So far in this century there appears to be a dearth of charismatic leaders. In the last five years we have asked more than one thousand students to name charismatic leaders; rarely is a current leader mentioned. However, in a recent national study, one third of the people who indicated that they “enjoy” their work stated that their boss or company leaders were charismatic. Clearly, leaders can be successful without charisma, but it is also true that charisma is a helpful trait if used properly. There is a dark side of charisma, however, as Hitler, bin Laden, and others have demonstrated. In the twentieth century perhaps a fifth element should be added to Conger’s definition: choosing a vision that advances humankind in a positive direction.
In the 1980s a trend developed that considered the only true leaders to be those who were ethical and humane. The prevailing view was that a leader needs to be ethically grounded and a person of integrity.
The current crisis in confidence in our institutions also requires leaders to hold ethical standards that create win/win situations for everyone. The challenge is to solve problems in the long run. Respecting the individual becomes a key measure of a leader.
Today we respect work/life balance and we expect leaders to respect the individual needs of all associates. Leaders are expected to promote healthy behavior of all sorts in the organization. The ethical leader treats all people fairly but not the same. Leaders at all levels are expected to be ethical and humane and are often held to higher standards than they were in the past.
Humane leaders are also humane followers; they understand that to lead well, one must also follow well.
Bookstores have been filled with “how to lead” books for close to a century. While these books once were formulaic and rule-driven, they now reflect the complexity of leading in a modern world. Many famous athletes, corporate leaders, and government officials have written books about leadership, from Maxwell’s 21 irrefutable laws of leadership7 to Larry Holman’s 11 lessons in self-leadership.8
In recent years, however, the books have taken a different twist. Perhaps Covey’s 7 Habits of Highly Successful People began this change. Covey’s bestseller and his many books since stress internal change: “the person becomes the leader of the future by an inside out transformation.” Covey’s seventh habit—sharpening the saw—is an example of current leadership advice that asks readers to find balance in all aspects of life.9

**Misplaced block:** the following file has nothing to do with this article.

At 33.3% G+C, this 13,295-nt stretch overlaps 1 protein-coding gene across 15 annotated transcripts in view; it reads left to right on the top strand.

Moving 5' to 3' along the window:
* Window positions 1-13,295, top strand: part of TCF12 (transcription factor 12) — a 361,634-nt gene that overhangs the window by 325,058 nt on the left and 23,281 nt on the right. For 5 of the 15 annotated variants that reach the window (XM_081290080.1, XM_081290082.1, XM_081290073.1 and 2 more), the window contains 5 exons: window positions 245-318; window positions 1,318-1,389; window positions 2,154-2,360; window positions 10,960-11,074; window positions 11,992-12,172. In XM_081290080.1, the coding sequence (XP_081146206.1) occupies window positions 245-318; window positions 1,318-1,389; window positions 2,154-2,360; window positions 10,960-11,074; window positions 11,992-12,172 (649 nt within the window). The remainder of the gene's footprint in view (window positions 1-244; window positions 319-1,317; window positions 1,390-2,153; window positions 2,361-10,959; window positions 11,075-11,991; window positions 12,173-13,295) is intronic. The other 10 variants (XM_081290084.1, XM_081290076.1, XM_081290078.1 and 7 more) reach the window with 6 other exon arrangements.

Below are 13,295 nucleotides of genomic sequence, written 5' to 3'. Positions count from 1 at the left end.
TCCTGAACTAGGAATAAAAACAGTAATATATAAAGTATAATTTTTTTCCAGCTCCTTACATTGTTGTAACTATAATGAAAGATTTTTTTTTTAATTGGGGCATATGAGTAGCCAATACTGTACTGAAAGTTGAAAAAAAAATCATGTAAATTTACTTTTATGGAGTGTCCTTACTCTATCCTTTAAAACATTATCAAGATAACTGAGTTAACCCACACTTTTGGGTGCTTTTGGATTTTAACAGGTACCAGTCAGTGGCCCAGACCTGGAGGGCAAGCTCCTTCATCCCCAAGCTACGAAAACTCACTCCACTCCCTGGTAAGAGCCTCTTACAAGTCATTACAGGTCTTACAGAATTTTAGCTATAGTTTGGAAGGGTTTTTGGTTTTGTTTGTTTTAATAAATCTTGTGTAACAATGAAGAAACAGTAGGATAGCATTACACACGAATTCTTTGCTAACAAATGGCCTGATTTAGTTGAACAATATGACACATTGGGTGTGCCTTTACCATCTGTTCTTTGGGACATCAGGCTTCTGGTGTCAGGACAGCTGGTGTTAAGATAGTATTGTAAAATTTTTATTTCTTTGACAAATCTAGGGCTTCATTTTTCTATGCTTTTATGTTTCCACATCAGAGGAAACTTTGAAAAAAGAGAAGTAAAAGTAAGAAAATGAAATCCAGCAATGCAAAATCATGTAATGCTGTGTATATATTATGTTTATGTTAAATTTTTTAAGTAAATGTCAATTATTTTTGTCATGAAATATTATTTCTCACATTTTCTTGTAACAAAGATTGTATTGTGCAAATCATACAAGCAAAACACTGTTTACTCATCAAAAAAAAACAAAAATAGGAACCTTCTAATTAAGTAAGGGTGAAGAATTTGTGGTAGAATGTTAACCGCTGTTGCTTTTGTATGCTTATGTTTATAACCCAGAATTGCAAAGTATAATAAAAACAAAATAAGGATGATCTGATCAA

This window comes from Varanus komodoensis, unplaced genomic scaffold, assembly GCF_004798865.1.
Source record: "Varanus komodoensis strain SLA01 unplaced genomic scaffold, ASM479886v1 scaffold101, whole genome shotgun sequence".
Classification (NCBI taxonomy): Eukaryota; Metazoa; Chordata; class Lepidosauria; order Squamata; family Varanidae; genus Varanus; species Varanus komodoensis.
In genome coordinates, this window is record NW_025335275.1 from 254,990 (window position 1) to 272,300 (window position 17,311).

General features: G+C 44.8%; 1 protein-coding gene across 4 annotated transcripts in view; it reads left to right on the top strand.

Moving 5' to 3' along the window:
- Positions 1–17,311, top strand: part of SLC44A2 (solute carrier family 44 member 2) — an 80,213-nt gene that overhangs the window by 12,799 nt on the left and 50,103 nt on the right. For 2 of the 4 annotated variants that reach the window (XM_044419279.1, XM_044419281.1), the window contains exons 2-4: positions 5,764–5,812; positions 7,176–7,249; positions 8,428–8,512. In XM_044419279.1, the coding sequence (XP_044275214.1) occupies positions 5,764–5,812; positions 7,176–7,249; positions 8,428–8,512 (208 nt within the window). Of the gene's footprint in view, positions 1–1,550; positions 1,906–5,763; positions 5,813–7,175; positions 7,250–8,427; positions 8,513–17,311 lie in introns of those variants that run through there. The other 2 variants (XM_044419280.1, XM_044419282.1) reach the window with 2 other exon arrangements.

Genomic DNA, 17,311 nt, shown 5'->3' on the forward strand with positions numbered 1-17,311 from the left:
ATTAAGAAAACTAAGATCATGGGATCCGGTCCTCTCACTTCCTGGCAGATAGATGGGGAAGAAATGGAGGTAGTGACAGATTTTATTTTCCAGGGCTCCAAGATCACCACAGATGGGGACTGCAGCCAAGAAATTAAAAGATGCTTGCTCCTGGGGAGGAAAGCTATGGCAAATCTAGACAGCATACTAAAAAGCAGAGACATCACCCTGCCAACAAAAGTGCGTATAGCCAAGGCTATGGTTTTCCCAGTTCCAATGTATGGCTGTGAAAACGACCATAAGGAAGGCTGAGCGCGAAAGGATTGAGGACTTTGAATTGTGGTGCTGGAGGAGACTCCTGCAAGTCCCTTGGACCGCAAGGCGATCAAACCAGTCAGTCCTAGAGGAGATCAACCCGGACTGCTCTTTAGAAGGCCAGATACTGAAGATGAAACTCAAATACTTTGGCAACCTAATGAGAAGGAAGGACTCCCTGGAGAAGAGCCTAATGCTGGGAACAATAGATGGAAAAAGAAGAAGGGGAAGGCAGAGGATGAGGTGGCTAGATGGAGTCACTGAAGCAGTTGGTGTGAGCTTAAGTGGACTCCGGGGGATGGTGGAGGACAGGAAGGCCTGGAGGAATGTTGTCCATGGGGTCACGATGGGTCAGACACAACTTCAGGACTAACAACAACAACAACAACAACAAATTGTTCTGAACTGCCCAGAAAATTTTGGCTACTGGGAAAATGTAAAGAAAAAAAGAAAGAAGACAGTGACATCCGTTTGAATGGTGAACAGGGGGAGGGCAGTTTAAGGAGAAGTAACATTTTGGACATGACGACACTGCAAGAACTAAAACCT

One of the newer approaches to leadership formulas is a shift to using metaphors to “teach” leadership. Blanchard and several colleagues have written about “raving fans,” “gung-ho,” and “whale done,” using these metaphoric experiences to inform readers about some aspects of leadership.10
Most of the leadership literature in the last century discusses leadership primarily within the context of U.S. culture and Christian values. For the vast majority of leaders, however, this is no longer the reality. Less than 5 percent of the world lives in the United States. More people speak three languages than speak English. Christianity is practiced by less than 30 percent of the world. Most companies have customers, suppliers, or workers from other countries and other cultures. Leadership is a cultural phenomenon and is practiced in very different ways in different cultures. Wise leaders understand that they must listen to, respond to, and learn from stakeholders with very different concepts of leadership based upon their cultural heritage and experience.
The concept of the “melting pot” dominated much of the twentieth century: Leaders were taught to find commonalities and “blend” differences. If people were different because they spoke a different language or had a different outlook or experiences in life, these “handicaps” were to be overcome.
We now understand that we live in a “salad” or “fruit bowl,” where the texture, depth, and beauty of our society come from the differences people bring to an organization. We leverage these differences to make better and more creative decisions.
There are many subcultures in our society and the buying power of many groups is skyrocketing. We need “soccer moms” to help us understand and meet the needs of other “soccer moms” just as we need Hispanic or Islamic people to help us understand how the fastest growing ethnic and religious groups in the United States think and experience life. This understanding requires flexibility, a constant willingness to grow and change, and openness to continually evolving definitions of leadership.
Just as events throughout history have required management and leadership, many have required what has become known as project management. A project is a temporary undertaking to produce a unique output subject to limitations such as time, people, and other resources. Projects have occurred all through recorded history. Construction projects have included the pyramids of Egypt, the great cathedrals of Europe, and the temple at Machupicchu. Research and development projects included the creation of metals during the Bronze Age and the development of war implements during many ages. Projects were conducted to wage war and to build civilizations. These examples all qualify as projects since they were temporary endeavors that created unique outputs subject to limitations. It is highly unlikely that the people performing these projects shared lessons about what worked since they were generally separated by distance, time, and war. Because there was no open sharing, however, project management did not exist as a formal discipline.